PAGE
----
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Swim PilotingMedical Issues

Medical Issues


The biggest risk to swimmers in San Francisco Bay is hypothermia. Signs of hypothermia include: 

  • Deteriorating and slowing swim stroke 
  • Trouble speaking
  • Confusion – Losing sense of direction. Swimming off course.
  • Inability to answer questions
  • Grey skin color.

If you suspect the swimmer is starting to suffer from hypothermia, look for difficulty in speech. Ask questions which require some thought: 

  • What is your name.
  • What are you sighting on? 
  • Simple arithmetic. What is 9+6

When swimmers get tired and cold, they may start feeling alone, scared, irrational or even combative. But as swimmers progress further into hypothermia, they may lose awareness of the severity of their condition. A confused swimmer is likely to be in worse condition than a frightened swimmer. 

When you spot a swimmer becoming hypothermic, it’s time to pull them out of the water. See Rescuing Swimmers

Management – In the Boat

Once in a boat, a swimmer will continue to cool down and this may be particularly acute if the air is cold and the wind is blowing. It’s important to get the swimmer dry and wrapped in blankets as soon as possible. Do this before racing back to the dock.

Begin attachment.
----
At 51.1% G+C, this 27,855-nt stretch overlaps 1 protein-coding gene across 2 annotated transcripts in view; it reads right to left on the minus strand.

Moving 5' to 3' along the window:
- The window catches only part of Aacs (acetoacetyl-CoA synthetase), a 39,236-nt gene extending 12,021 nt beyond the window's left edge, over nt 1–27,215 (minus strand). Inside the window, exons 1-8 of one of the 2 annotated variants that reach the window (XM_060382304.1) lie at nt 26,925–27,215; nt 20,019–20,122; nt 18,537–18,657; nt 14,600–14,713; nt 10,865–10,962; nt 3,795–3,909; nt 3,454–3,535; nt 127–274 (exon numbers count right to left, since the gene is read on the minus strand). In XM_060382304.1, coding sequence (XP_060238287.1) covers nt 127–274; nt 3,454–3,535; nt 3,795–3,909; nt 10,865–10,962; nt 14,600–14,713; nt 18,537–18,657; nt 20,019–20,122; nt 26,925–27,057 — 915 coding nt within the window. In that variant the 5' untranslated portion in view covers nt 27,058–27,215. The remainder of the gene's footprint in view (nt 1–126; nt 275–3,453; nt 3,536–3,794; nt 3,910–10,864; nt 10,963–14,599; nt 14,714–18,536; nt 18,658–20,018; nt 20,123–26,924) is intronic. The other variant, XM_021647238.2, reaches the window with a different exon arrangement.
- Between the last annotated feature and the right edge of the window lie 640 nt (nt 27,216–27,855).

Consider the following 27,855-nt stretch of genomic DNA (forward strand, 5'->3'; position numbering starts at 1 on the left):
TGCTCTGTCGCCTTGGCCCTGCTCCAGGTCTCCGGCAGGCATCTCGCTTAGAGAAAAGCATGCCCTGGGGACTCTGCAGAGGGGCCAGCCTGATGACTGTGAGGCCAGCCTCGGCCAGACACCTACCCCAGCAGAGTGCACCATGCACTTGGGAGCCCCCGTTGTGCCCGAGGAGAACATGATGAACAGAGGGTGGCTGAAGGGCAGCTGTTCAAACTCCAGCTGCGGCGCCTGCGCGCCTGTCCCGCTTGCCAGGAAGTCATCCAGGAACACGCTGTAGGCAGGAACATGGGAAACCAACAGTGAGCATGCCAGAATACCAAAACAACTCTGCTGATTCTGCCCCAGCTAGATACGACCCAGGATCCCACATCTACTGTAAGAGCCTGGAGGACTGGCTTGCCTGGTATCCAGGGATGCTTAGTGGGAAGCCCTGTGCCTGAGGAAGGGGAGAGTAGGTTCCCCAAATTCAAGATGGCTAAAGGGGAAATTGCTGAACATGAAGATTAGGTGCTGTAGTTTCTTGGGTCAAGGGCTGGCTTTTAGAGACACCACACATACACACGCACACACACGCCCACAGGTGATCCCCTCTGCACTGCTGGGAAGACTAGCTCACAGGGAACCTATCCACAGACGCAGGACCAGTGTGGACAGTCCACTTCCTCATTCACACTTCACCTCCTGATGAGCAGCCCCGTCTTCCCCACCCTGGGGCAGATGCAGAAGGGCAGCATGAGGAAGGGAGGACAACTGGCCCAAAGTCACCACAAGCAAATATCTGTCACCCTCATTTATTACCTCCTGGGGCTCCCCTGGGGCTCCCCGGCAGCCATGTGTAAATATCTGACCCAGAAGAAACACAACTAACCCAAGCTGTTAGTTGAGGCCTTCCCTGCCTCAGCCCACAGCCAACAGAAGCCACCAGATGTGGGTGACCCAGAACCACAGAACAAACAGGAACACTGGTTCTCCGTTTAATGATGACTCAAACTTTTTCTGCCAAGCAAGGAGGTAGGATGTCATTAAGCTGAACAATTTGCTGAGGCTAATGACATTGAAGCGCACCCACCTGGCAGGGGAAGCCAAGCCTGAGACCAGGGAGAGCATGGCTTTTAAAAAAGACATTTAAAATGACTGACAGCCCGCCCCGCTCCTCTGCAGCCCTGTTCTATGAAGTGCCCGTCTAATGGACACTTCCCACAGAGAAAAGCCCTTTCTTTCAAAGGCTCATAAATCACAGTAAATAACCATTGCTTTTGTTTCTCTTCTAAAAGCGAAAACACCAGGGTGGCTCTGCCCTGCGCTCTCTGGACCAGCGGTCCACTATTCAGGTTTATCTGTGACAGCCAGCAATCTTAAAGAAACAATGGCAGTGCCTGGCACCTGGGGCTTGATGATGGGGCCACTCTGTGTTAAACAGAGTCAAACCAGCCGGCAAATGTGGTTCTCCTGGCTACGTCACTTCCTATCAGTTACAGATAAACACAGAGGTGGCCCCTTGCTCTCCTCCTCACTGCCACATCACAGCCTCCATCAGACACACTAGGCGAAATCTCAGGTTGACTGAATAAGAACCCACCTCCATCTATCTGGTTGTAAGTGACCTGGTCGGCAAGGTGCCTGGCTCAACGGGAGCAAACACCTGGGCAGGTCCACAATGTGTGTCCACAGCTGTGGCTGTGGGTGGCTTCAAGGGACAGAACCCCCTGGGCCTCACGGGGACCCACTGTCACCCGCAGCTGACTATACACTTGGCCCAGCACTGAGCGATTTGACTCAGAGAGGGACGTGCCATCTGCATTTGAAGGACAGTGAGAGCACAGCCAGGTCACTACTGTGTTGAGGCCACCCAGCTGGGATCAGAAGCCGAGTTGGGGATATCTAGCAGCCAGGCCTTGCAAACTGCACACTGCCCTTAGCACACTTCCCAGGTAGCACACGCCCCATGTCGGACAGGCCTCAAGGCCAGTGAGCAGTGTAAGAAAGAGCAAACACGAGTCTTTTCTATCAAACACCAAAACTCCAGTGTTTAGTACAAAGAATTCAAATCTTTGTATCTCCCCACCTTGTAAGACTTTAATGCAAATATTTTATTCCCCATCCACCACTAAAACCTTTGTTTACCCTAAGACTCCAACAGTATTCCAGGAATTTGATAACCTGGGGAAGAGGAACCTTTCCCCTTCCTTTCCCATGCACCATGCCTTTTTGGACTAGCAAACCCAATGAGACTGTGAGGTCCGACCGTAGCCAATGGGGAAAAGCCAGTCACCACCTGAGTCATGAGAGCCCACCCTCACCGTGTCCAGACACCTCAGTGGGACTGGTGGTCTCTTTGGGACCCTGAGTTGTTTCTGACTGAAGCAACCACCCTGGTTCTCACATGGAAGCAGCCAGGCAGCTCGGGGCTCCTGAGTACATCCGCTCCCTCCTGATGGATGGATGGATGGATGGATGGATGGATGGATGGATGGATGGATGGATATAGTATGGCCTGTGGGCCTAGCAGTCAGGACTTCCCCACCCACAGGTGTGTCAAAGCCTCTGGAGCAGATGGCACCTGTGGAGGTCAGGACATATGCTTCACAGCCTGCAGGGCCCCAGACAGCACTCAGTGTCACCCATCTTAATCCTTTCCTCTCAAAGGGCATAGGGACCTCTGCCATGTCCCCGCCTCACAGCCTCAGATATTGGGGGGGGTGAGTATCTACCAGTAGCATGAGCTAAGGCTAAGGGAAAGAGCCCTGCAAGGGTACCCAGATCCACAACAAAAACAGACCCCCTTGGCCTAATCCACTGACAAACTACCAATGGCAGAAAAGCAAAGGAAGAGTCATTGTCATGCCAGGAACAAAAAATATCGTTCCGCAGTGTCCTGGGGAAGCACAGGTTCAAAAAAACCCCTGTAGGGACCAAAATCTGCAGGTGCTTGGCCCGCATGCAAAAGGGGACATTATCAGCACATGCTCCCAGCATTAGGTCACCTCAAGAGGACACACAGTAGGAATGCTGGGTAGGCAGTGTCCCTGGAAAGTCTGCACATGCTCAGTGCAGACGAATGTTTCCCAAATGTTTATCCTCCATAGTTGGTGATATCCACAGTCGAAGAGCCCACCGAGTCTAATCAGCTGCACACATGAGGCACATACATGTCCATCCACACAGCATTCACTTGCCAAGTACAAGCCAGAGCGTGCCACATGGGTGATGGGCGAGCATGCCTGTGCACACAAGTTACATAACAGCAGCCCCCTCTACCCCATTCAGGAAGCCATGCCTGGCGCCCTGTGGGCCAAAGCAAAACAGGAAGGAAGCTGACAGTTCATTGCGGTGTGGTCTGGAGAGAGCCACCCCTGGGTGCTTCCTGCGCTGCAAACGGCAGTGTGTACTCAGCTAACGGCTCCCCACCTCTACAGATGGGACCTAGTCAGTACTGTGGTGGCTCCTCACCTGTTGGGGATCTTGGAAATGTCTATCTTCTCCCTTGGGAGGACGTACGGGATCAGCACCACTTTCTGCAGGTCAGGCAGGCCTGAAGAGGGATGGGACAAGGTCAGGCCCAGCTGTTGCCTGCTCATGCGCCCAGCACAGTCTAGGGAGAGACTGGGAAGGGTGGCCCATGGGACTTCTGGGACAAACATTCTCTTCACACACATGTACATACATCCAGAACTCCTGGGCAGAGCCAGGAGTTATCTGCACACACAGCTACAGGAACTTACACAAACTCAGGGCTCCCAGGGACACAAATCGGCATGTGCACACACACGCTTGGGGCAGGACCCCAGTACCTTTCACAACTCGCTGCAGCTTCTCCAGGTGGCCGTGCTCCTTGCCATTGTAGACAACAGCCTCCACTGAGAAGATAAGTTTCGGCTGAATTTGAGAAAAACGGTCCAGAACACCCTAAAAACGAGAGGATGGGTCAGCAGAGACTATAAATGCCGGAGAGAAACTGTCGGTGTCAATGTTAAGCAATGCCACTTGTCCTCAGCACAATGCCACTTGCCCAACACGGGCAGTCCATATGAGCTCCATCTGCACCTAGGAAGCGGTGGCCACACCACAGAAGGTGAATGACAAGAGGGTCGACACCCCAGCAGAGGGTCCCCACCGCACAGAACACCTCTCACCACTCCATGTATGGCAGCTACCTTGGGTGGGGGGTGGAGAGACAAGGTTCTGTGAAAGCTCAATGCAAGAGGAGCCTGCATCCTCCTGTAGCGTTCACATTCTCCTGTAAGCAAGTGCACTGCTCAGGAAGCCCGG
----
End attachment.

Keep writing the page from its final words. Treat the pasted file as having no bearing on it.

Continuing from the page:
Management – At the Club

When a hypothermic swimmer is brought back to the club, always have someone accompany them to the sauna. 

Rapid rewarming has its own risks. Swimmers that need assistance should be placed on the lower bench of the sauna to allow for a gradual rewarming. Someone must stay with them until they’re warmed.

When to Call 911

Most swimmers exiting the water after a long swim will be in some state of hypothermia. Most cases can be managed at the club, but there comes a time when paramedics may be needed.

  • Shivering stops
  • Greater lack of coordination
  • Heavily slurred speech
  • Confusion    
  • Progressive loss of consciousness    
  • Weak pulse; shallow breathing

Animal Bites 

Heart Attack


Asthma / Breathing Problems